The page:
• Valley Oak Acorns: 1 inch long and brown in color. They ripen between October and November. They have a mild taste.

8. Willow Oak

A close look at the leaves of a willow oak tree.

The willow oak has leaves similar to willow leaves and starts producing acorns after 15 years. The tree averages between 60 and 100 feet tall and gains 2 feet per year in the right conditions. 

  • Willow Oak Leaves: Similar to willow leaves about 4 inches long and 1 inch wide. Smooth, bright green with a little down on the underside. 
  • Willow Oak Acorns: Small and grow in shallow cups. They’re almost round and average about half an inch long and wide. 

9. Bur Oak

A branch of a bur oak tree with three acorns.

A deciduous species that grows to about 100 feet tall. It has a fast growth rate of about 20 inches a year. Both the leaves and acorns are favored by deer for their pleasant taste and moderate levels of tannin.

  • Bur Oak Leaves: Broad leaves about 6 inches long and 5 inches wide. Deeply lobed but are very much edible even when they mature.
  • Bur Oak Acorns: 2.5 inches long and 1 inch wide with a large cup. They’re covered with scales and ripen within 18 months. Moderate levels of tannin.

10. Blue Oak

A large blue oak tree in a valley.

The blue oak doesn’t attract a lot of wildlife because of its sparse foliage, but the acorns are quite tasty.

The deciduous tree grows to 60 feet tall and sometimes has multiple trunks. It has a slow growth rate of 1 foot a year.

  • Blue Oak Leaves: Leathery and blue-green. About 4 inches long with no lobes. 
  • Blue Oak Acorns: 1 inch long with trace amounts of tannin and sweet taste. It matures within 7 months.

11. Nuttall Oak

A close look at the fall foliage of a Nuttall oak tree.

The Nuttall oak is a fast-growing oak that reaches 80 feet at maturity. The bright-green leaves turn red in the fall.

Deer feast on the leaves no matter what color they are. In the winter, the dry leaves offer nutrition to the deer.

  • Nuttall Oak Leaves: Deep lobes with sharp points. They average about 6 inches long and 5 inches wide with 5 to 7 lobes. 
  • Nuttall Oak Acorns: 1 inch long, oblong, with a wide cap.

12. Shumard Oak

A close look at the foliage of a Shumard oak tree.

The Shumard oak averages 80 to 110 feet tall at maturity. The trunk is gray and smooth but then ages into dark brown with deep fissures. 

  • Shumard Oak Leaves: 4 to 8 inches long with deep lobes. Green in the summer and red or brown in the fall.
  • Shumard Oak Acorns: 1 inch in diameter and ripen within 1.5 and 3 years.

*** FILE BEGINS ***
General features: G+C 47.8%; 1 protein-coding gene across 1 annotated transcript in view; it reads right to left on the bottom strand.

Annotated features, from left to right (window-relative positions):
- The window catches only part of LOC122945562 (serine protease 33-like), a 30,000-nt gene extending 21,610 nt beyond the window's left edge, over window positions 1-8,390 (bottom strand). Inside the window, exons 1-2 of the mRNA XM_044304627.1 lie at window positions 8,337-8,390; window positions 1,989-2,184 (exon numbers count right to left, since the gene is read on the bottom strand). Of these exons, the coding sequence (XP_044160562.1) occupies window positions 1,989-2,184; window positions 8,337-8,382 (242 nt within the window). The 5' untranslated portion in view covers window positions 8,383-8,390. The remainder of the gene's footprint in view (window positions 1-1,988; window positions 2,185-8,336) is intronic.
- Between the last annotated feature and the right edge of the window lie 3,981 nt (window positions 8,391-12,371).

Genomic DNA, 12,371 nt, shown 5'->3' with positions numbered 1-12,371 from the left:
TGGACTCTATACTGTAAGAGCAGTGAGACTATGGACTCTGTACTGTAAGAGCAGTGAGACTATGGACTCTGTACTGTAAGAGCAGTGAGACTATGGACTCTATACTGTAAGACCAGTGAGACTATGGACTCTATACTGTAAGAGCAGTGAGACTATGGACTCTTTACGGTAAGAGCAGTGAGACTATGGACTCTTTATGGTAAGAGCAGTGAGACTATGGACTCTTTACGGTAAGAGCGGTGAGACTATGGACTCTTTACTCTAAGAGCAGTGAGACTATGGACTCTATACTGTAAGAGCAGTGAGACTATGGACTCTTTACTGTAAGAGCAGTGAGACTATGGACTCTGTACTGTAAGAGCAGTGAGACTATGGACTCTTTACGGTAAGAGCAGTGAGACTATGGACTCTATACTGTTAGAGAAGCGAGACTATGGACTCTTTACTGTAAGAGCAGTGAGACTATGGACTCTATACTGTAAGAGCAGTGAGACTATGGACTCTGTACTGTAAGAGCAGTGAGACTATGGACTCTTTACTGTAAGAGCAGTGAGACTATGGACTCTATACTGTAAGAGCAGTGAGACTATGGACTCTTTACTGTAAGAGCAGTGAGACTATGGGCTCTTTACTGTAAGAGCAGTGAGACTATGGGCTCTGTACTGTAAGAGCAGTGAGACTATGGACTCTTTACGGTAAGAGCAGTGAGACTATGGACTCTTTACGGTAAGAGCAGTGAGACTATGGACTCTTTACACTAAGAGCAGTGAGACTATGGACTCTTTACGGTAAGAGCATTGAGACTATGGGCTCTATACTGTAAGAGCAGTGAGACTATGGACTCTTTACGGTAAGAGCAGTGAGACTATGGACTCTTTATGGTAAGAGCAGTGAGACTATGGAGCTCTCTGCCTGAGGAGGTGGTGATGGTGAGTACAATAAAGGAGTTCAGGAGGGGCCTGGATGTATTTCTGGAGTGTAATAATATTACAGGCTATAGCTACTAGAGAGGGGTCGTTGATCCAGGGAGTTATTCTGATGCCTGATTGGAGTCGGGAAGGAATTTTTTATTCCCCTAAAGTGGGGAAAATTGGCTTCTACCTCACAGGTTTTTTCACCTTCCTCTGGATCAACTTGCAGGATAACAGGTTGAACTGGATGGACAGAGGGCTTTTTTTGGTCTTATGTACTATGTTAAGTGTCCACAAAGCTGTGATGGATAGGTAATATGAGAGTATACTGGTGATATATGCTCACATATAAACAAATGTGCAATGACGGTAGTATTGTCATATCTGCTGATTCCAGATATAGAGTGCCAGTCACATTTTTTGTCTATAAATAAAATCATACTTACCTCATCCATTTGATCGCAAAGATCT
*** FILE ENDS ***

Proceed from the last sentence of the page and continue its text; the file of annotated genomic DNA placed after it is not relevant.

13. Swamp Chestnut Oak

The leaves of swamp chestnut oak in autumn.

The swamp chestnut oak is a very ornamental tree with leaves that turn red in the fall. It favors moist soil and grows in the wetlands mostly near creeks, river banks, and swamps.

The tree has a varying yield and bears a maximum load once every few years.

  • Swamp Chestnut Oak Leaves: 4 to 11 inches long and 2 to 7 inches wide. Each leaf has between 15 and 20 small lobes. 
  • Swamp Chestnut Oak Acorns: 1.5 inches long and 1 inch wide. They ripen within 6 months.

14. Live Oak

A group of Southern live oak trees in summer.

The term live oak refers to a group of oak trees that are evergreen. They vary in characteristics, leaf shape, size, and acorn production widely. 

  • Live Oak Leaves: Vary in size, shape, and color.
  • Live Oak Acorns: Vary in size, maturity, and taste.

15. Water Oak

A close look at a water oak tree branch in full leaf.

Water oak is a member of the red oak family and is native to the United States. The tree can reach 100 feet easily with smooth bark that becomes fissured as it ages.

Although it’s a deciduous tree, the leaves tend to hang on the branches until mid-winter, giving deer a valuable food source when all other trees have shed their leaves.

  • Water Oak Leaves: Shaped like a spatula and average 4 inches long and 2 inches wide. Blue-green on both sides.
  • Water Oak Acorns: Half an inch long and wide with a shallow cup. They mature in the fall and take about 18 months to reach maturity.

16. Post Oak

The fall foliage of a post oak tree.

The post oak is a small oak native to the United States that grows well in poor, dry soils. It grows to about 50 feet tall and produces acorns every two or three years once mature. 

  • Post Oak Leaves: Leathery, deeply lobed with sharp angles, and shaped like a Maltese cross. 
  • Post Oak Acorns: Three-quarters of an inch long and mature in the summer.

Closing Thoughts

Deer find more than just shade under oak trees. Some oak species are generous with their acorns and nutritious leaves while others have high levels of tannin, which render the acorns almost inedible.